(2) Spin out nuclei in Eppendorf centrifuge at 4°C for 10 min, or use the Sorvall centrifuge (SS34 rotor at 14000 rpm for 20 min). Add 10 jd of bromophenol blue (stock solution 1 mg/ml in water). The bromophenol
Table J0.2 Preparation of stock solutions for fractionation in Triton X-114
A. For sucrose cushion; 6% sucrose, 0.06%TX-114 in PBS
10 ml PBS 0.6 g sucrose
10 ml PBS
C. Pre-condensed 11.4% TX-114 in PBS See text
Triton X-114 may be purchased from FLUKA AG, CH-9470 Buchs, Switzerland (Catalogue No. 93421; 250 ml bottles). It is recommended that the Triton X-114 be pre-condensed to remove any small amounts of detergent with chain lengths different from that of the pure detergent (Bordier, 1981). Add 2 ml TX-114 to 100 ml PBS in a measuring cylinder. Add 1.6 mg butylated hydroxytoluene as an anti-oxidant. Mix well by inversion until homogeneous. Put cylinder in 37°C room overnight. Next day, two layers will be visible. The lower layer (10-20 ml) is enriched in detergent, and the upper layer is depleted in detergent. Remove and discard the upper layer by suction using water pump. Make lower layer up to 100 ml with PBS. Mix well, and repeat pre-condensation twice, as above. Save lower phase, which consists of 11.4% Triton X-114. The 11 % solution of Triton X-114 is very viscous, but will be easier to pipette using a Pipetman tip which has had the end cut off with scissors before use, to create a larger orifice. The addition of a trace of bromophenol blue to the stock TX-114 solution allows easy visibility during pre-condensation and use.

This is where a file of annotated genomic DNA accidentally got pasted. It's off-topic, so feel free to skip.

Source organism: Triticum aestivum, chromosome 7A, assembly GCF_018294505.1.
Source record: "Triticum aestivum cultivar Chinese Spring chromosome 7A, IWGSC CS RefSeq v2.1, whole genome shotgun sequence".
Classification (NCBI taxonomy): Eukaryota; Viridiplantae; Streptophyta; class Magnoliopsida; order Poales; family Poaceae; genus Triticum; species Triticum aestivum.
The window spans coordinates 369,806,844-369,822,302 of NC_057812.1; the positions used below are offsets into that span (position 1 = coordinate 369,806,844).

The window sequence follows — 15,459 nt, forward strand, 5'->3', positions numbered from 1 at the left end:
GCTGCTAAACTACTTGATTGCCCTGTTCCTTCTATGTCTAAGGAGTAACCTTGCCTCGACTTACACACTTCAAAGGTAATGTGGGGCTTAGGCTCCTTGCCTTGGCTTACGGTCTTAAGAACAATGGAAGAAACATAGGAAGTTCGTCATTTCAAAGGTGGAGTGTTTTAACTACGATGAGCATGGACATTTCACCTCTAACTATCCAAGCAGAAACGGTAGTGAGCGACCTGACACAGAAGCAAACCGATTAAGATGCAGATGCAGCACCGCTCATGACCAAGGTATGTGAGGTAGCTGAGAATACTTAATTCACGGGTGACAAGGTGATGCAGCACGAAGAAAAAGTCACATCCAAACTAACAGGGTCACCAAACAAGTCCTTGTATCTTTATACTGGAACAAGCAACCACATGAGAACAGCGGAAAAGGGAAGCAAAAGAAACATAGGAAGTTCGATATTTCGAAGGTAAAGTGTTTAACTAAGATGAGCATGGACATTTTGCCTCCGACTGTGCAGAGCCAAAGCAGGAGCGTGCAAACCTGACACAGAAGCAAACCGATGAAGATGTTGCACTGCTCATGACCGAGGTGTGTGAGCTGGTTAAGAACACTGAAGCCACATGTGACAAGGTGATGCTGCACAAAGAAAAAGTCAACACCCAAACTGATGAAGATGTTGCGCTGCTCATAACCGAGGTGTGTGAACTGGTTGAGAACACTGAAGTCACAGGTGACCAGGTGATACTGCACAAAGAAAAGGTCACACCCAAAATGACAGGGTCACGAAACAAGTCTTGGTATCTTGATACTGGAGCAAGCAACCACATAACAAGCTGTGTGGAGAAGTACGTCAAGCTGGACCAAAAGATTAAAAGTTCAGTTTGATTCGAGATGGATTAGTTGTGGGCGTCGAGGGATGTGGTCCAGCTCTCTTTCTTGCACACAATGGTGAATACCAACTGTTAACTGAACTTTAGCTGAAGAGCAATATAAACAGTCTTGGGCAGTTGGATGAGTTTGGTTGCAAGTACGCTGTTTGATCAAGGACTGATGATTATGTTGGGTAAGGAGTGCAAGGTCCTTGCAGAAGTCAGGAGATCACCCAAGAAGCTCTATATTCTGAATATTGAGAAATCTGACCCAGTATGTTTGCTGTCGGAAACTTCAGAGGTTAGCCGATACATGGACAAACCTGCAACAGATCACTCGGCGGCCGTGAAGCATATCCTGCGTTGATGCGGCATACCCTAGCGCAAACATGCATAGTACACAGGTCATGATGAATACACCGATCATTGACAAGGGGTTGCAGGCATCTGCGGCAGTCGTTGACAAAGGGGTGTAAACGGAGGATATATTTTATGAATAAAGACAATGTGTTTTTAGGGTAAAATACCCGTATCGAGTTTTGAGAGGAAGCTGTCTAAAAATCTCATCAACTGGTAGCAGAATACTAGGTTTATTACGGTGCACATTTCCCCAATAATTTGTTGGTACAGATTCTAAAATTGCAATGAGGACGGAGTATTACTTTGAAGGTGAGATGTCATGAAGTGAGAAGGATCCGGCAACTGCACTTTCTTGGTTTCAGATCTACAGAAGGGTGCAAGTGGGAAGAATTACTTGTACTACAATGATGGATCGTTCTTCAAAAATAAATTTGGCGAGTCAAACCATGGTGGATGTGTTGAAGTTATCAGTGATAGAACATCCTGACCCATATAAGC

blue will partition into the detergent phase, making the oily droplet easier to see.
(3) In an ice bucket, have a tube ready containing solution A (sucrose cushion; volume equal to volume of lysate).
(4) Take cleared lysate from step 2, and carefully load over the sucrose cushion.
(5) Place tube in 37°C water bath 3 min. Contents will go cloudy, especially upper part.
(If the volume is larger than about 1 ml, longer times may be needed for the solution to reach the desired temperatures.)
(6) Spin in an Eppendorf centrifuge at room temperature for 2-3 min. (If you are quick, the solution will not cool in the short times used).
(7) Transfer supernatant above sucrose cushion into fresh tube on ice.
(8) Remove the sucrose cushion by gentle suction, taking care to leave the blue oily droplet at the bottom. (The detergent-rich oily drop in the bottom is very small, estimated at 50-100 nl).
(9) Resuspend the oily drop containing integral membrane proteins in ice-cold PBS, to volume of original lysate. The oily droplet is difficult to resuspend and may require vigorous mixing. It may be resuspended in a smaller volume, giving a higher detergent concentration, and concentrating the membrane proteins.
(10) (Optional). Repeat steps 4-7 and pool second detergent-depleted supernatant with first, on ice.
(11) (Optional). To the pooled depleted supernates, add 50 (j.1 of 11.4% TX-114. Mix, and place in 37°C bath for 3 min. Spin as above. Discard oily pellet. This step is to deplete the aqueous phase of any contaminating membrane proteins. The supernatant will contain the water-soluble proteins. Membrane proteins isolated by Triton X-114 fractionation contain large amounts of the detergent, which will prevent proper running of SDS-poly-acrylamide gels. The detergent can be removed by the procedures given in Section 10.7.3.